Hakai Magazine

Coastal science and societies

Bat Star (Asterina miniata) at low tide, Montana De Oro State Park, Los Osos, California
New research shows that primary producers such as seagrass and algae can mitigate some of the effects of ocean acidification. Photo by Sean Crane/Minden Pictures

Seaweed and Seagrass Buffer the Acidity of the Nearby Ocean

Oysters, mussels, and corals can especially benefit from marine vegetation’s ability to limit ocean acidification.

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by Rachel Nuwer

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Ocean acidification is already threatening marine life around the world, and conditions are only expected to worsen in the coming years. But for certain shoreline environments, there may be a workaround. Researchers have discovered that marine vegetation such as seaweed and seagrass exert such a strong mitigating effect on local water acidification that they could alleviate some of the impacts on coastal ecosystems.

“What we found is that across a broad range of communities—from those that have sea anemones to those with tons of algae and shellfish—we still see the same pattern,” says Cascade Sorte, an ecologist at the University of California, Irvine, and senior author of the new report. “The more primary producers there are, the more amenable the pH conditions for shellfish and other species that are sensitive to ocean acidification.”

Most predictions about ocean acidification have focused on broad-scale impacts in open water. But coastal environments play by different chemical and biological rules than the open ocean, so findings from one system will not necessarily apply to the other.

With this in mind, Sorte and her coauthor Nyssa Silbiger set out to see if coastal vegetation could buffer ocean acidification by taking up excess carbon dioxide. Until now, the idea had never been tested across broad geographic areas and diverse biological communities. Sorte and Silbiger selected 57 tide pools at four sites along an 1,800-kilometer stretch of the coast from Oregon to Southern California. They characterized the physical and biological components of each pool—counting and classifying the species present, for example, and taking various chemical measurements—and then statistically analyzed those factors’ influence on the water’s acidity.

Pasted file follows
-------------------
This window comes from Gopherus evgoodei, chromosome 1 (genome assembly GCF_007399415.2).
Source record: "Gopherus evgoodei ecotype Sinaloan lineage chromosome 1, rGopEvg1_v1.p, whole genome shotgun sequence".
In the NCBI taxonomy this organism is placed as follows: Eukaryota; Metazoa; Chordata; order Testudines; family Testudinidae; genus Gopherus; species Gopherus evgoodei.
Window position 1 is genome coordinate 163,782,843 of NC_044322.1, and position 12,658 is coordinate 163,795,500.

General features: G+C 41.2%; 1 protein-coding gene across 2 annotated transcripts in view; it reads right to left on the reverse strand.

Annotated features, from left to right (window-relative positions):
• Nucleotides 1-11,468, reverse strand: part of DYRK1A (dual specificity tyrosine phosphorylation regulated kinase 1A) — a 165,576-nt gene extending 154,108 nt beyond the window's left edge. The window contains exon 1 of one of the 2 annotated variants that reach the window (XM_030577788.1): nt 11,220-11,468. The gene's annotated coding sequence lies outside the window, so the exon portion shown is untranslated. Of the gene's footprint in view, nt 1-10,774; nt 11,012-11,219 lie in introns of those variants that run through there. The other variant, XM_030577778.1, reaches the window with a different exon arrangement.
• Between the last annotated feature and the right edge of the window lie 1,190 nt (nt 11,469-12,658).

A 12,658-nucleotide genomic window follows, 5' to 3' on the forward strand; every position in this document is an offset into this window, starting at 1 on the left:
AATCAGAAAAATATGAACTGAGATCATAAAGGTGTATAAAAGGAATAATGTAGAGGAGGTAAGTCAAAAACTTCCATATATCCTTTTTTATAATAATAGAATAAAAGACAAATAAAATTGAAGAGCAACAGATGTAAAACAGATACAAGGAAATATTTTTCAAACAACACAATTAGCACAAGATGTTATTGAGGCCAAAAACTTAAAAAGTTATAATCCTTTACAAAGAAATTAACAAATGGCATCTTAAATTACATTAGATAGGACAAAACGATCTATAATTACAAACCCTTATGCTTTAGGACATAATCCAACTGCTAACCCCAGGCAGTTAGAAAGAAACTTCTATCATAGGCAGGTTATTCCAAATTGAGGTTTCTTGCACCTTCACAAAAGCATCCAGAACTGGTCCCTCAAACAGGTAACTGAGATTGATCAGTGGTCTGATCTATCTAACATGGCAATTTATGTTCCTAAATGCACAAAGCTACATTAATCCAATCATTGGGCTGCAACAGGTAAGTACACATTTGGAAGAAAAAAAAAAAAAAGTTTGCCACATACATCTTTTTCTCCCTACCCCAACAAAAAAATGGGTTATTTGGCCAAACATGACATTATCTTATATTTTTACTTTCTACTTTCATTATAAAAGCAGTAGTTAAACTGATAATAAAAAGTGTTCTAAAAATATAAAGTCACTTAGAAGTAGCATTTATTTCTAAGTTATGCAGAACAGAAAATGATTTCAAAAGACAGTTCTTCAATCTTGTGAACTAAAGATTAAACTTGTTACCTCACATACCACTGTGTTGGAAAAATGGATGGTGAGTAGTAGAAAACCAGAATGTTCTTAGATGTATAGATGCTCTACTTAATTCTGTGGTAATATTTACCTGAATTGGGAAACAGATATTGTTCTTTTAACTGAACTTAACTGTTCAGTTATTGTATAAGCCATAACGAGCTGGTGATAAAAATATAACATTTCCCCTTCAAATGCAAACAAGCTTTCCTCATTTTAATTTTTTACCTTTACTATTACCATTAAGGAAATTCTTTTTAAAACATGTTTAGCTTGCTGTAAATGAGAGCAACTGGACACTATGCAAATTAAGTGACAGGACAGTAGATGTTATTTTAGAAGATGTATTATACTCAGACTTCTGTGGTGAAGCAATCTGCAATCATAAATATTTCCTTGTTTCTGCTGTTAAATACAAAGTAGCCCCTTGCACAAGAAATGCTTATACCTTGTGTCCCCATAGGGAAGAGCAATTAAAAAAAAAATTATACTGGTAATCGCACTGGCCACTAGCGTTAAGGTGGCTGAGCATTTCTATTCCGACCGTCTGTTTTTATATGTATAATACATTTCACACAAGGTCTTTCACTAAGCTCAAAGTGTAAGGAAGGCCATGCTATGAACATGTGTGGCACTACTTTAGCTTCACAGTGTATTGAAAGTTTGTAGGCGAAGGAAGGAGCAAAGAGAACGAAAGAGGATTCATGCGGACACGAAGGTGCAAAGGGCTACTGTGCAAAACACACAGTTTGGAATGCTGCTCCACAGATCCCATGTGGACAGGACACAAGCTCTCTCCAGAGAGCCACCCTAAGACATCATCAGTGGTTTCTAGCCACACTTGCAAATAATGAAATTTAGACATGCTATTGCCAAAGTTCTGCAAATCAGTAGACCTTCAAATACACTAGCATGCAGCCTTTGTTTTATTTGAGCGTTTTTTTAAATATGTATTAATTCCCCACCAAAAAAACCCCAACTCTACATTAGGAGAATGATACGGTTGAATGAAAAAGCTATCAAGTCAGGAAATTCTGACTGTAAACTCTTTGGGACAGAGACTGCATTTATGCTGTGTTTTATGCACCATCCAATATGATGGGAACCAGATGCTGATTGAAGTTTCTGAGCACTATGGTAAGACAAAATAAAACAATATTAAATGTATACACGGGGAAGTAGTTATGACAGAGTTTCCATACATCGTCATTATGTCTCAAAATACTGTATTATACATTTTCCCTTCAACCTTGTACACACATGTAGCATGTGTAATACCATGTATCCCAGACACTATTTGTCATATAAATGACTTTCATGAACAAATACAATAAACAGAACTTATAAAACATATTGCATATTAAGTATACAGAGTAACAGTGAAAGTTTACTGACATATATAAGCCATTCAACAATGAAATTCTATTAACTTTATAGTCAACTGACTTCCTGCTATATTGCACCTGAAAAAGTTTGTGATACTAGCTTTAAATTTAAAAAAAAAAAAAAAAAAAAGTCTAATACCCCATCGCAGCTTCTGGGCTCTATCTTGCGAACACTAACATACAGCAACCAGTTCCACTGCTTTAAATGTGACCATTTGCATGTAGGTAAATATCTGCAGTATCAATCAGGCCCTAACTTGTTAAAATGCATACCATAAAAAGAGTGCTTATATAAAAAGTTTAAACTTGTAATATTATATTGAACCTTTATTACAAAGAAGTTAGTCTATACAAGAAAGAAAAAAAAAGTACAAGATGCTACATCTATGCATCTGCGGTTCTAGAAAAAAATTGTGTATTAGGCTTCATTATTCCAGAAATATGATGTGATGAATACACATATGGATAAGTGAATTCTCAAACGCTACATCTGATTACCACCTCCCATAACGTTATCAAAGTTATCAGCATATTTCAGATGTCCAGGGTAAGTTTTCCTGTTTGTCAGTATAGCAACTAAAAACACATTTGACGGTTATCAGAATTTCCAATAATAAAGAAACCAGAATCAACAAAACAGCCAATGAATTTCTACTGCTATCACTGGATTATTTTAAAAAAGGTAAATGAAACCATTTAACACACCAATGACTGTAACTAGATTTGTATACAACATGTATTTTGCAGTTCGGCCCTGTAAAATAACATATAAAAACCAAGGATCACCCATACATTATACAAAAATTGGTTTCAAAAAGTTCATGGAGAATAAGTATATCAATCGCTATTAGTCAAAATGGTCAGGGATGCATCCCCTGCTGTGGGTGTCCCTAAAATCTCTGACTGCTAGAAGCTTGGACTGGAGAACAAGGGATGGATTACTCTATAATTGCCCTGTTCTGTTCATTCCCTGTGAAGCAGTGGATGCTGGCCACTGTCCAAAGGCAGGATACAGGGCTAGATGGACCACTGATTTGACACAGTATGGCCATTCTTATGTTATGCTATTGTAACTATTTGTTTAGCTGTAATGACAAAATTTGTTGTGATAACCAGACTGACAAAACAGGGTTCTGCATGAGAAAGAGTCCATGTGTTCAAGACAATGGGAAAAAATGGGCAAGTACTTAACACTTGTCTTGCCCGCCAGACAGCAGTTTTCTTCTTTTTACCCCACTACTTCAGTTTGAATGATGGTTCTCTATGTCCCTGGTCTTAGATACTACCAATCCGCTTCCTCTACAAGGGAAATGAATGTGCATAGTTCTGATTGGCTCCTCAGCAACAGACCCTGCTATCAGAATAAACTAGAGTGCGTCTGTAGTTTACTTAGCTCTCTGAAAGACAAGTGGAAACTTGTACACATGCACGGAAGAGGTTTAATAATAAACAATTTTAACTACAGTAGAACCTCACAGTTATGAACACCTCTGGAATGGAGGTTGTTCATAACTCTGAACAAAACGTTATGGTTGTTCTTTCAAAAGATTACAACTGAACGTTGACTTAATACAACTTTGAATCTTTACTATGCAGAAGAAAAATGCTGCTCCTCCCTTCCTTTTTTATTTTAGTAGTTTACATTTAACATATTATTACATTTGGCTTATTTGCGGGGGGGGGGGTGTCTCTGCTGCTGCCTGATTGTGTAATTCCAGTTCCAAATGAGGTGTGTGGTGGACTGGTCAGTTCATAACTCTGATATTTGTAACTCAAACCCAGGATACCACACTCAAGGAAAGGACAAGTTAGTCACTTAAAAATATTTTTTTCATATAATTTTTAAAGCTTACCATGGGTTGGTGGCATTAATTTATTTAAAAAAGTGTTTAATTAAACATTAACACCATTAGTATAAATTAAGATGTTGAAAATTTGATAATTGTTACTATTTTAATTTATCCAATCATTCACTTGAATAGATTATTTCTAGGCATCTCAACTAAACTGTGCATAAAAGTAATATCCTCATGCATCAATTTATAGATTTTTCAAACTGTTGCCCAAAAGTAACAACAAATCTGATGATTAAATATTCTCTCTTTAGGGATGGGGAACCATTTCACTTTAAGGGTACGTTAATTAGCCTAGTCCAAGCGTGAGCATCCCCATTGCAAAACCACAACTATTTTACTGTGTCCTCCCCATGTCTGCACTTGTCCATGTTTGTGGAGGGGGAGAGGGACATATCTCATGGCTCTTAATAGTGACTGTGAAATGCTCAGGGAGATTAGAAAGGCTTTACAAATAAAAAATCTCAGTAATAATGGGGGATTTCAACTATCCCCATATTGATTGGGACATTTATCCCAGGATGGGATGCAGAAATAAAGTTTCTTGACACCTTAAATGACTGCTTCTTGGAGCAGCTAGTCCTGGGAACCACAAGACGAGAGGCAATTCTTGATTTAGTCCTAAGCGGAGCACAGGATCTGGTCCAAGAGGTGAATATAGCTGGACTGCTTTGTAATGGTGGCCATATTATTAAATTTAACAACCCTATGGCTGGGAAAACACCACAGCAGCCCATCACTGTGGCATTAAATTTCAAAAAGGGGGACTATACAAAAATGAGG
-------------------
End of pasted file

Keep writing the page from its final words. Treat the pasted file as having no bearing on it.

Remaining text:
Sorte expected geography to exert a strong influence on acidity levels, but she was surprised to find that biology was by far the most significant predictor. “That’s analogous to saying the amount of algae present is more important than whether a tide pool is found in Oregon versus California,” she says. “Biology can completely trump location.”

She and Silbiger also found that the greater the amount of vegetation present, the higher the rate of calcification for shell-forming species. This implies that seagrass and algae could help protect the ability of shell-forming creatures like sea snails, oysters, and mussels from being degraded by acidification—a problem that’s already present in some places and is predicted to become more pronounced over the next century.

Sorte says the acidification-buffering effects will likely be limited to places with more abundant vegetation and relatively little water movement, as opposed to the open ocean or coastal areas where plants and algae populations have been degraded. But the good news is there are still many areas that could benefit.

Scientists, fishers, and farmers alike will likely welcome this news. Matthew Moretti, president of Wild Ocean Aquaculture and Bangs Island Mussels in Maine, for example, already grows kelp to boost his farm’s bottom line. But Moretti says it’s “an added bonus” to learn that the kelp may also be helping his shellfish thrive.

“If seaweed can lower the acidity of ocean water within a certain area, that’s potentially very useful to us,” he says. “Any help we can get to improve the conditions of our mussels and scallops is very encouraging and welcome.”